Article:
7. Profit per Available Room
Unlike gross operating profit per available room, this figure looks at how profitable room sales are on their own. Take the profit you’ve made from room sales over a set period and divide it by the number of rooms available. Using this figure, you can identify whether the rooms in your hotel are currently turning a profit. If they don’t represent as much of your overall profit as you would like, you can use this information as a driving force to make changes.
8. The availability of Internet connectivity to guests
Most guests who book a hotel room will now expect free Internet as standard. It allows them to remain connected to the world at home, especially when they’re in a different location where they may need to pay additional charges to use their mobile network provider. Additionally, Internet availability allows those who are travelling for business to maintain their usual activities throughout their stay. As a part of measuring this KPI, you should also assess how accessible and reliable the Internet is in each of your rooms.
9. Market Penetration Index
Your market penetration index highlights how much of your local market you’re currently gaining over your competitors. To get this figure, take your hotel’s occupation number, divide it by market occupancy, and multiply this by 100. This should return a percentage figure that tells you what portion of the market you currently hold. You may want to repeat this calculation during busy times of the year when you expect occupancy rates to be high, as well as during quieter periods when occupancy rates are usually lower. Once you have your percentage figure, try to work on practices to raise it. You should then return to your baseline market penetration index percentage to see if your improvements have resulted in a higher number.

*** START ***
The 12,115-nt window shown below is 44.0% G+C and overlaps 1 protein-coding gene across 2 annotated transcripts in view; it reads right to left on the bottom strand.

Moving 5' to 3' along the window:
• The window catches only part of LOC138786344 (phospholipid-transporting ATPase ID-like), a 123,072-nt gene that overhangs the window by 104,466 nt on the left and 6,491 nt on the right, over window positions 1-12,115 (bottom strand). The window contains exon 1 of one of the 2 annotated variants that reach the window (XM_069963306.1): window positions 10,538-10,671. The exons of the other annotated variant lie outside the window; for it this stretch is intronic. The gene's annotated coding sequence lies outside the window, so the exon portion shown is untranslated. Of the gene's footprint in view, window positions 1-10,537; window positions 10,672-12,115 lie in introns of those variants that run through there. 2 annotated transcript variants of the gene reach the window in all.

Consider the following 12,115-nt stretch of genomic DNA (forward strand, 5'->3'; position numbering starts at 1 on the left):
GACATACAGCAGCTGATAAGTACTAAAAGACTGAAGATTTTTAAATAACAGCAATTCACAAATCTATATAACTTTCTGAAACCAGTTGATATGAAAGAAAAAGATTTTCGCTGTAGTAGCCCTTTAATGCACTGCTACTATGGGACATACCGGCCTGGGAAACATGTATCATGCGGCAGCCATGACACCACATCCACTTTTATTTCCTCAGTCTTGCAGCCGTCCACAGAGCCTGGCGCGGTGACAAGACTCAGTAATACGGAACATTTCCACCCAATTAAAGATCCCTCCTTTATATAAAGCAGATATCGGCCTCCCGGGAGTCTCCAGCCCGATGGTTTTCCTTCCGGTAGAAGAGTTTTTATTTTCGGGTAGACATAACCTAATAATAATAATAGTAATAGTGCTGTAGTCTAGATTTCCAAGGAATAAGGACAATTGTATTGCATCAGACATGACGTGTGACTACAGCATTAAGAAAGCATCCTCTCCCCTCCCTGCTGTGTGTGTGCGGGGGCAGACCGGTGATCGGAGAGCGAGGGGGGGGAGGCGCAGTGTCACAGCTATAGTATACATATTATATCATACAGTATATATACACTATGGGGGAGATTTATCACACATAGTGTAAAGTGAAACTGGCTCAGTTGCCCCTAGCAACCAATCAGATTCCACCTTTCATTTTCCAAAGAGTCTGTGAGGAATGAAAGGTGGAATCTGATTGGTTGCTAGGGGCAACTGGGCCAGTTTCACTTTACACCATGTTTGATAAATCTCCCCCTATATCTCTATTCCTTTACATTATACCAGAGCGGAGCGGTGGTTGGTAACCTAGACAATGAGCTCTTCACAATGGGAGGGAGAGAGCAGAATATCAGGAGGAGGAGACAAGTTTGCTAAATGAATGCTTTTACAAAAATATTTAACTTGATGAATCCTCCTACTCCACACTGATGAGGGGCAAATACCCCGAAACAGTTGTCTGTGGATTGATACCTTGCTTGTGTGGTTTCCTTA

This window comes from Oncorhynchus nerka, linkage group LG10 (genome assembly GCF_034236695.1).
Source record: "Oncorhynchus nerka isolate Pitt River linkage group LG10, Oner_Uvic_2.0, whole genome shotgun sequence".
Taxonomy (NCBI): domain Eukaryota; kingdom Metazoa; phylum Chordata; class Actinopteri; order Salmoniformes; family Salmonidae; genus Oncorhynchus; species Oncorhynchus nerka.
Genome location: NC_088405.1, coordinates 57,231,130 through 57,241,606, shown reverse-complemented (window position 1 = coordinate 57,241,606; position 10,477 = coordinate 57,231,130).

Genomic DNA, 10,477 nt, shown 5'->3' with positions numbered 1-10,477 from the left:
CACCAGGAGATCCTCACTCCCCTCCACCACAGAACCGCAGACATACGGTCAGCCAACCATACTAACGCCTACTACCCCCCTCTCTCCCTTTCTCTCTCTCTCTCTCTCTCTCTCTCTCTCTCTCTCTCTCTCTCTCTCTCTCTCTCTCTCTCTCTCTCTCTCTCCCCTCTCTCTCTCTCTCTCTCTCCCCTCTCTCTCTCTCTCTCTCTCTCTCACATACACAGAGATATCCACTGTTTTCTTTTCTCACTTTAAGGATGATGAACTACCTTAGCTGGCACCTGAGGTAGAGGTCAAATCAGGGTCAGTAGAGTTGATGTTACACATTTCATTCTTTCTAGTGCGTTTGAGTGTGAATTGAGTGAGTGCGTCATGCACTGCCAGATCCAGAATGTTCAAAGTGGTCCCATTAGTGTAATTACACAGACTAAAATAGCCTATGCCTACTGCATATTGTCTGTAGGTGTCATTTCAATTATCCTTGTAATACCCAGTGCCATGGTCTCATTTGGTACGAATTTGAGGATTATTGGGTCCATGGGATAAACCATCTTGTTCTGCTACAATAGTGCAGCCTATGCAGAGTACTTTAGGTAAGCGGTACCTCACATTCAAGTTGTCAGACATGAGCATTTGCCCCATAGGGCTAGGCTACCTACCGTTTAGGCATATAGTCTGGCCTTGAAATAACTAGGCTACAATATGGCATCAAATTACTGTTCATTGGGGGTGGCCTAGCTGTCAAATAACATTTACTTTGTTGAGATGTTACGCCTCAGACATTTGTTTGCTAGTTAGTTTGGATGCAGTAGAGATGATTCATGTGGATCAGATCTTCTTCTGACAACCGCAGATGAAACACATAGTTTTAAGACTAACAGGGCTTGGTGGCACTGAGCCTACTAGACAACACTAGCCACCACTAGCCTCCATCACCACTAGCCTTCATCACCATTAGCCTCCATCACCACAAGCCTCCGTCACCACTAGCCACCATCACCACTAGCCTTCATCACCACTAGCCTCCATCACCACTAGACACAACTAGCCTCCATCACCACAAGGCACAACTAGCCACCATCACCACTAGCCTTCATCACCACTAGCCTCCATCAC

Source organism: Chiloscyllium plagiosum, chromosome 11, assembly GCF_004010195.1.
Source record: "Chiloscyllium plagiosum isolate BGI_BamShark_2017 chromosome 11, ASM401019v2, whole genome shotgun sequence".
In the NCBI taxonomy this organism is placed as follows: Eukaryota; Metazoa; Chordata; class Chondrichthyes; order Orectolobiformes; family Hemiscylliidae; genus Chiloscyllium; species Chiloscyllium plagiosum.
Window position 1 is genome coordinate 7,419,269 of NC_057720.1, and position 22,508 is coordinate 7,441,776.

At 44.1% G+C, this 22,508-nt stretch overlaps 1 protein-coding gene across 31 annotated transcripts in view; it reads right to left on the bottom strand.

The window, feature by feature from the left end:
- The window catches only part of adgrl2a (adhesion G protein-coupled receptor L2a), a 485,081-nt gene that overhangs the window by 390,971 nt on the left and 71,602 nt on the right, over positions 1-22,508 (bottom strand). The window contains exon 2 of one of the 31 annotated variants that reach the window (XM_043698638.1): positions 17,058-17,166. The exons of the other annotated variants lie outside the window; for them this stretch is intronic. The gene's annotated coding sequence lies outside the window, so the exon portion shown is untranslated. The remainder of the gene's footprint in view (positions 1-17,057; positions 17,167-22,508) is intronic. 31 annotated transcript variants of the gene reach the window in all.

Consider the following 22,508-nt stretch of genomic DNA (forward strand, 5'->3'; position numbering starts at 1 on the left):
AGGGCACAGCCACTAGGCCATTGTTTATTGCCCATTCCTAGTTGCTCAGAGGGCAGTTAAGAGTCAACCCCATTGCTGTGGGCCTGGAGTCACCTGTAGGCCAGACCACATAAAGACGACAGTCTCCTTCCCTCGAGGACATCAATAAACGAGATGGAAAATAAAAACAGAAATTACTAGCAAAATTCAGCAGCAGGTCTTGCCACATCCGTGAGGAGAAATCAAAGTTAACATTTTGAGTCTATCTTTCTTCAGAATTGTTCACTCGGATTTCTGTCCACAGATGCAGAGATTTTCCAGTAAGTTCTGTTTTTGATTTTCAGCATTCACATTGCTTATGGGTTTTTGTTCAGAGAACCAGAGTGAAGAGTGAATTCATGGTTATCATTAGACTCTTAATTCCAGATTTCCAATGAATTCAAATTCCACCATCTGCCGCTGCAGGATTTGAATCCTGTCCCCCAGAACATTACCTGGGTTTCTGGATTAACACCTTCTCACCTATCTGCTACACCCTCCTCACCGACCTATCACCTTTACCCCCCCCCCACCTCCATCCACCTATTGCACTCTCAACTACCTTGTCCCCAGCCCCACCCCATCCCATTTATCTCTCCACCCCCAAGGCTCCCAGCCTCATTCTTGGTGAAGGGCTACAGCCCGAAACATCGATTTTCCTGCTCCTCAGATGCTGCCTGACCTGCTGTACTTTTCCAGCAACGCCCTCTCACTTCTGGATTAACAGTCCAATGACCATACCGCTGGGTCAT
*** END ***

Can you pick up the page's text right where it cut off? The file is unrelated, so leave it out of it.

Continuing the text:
10. Your website conversion rate
Your hotel’s website may be attracting visitors, but do you know how many of those online visitors are turning into customers? After looking at the number of visitors who head to your website, calculate the percentage of those that make a booking. You can get this percentage by dividing your online bookings by the number of site visitors and multiplying this by 100. It’s normal for this figure to be low. Around 2 to 3% of visitors will turn into bookings, but if your figure is below that it’s worth considering whether your website is as enticing as you need it to be.
Overall, measuring your hotel’s most important KPIs provides you with invaluable information. Using this information, you can identify the areas where you may be weak. For example, if you have a low market penetration index, you need to start asking yourself what your competitors offer that makes them so attractive. Additionally, you can use these numbers to measure your performance over time. With a consistent approach to making improvements, your hotel will become a stronger business.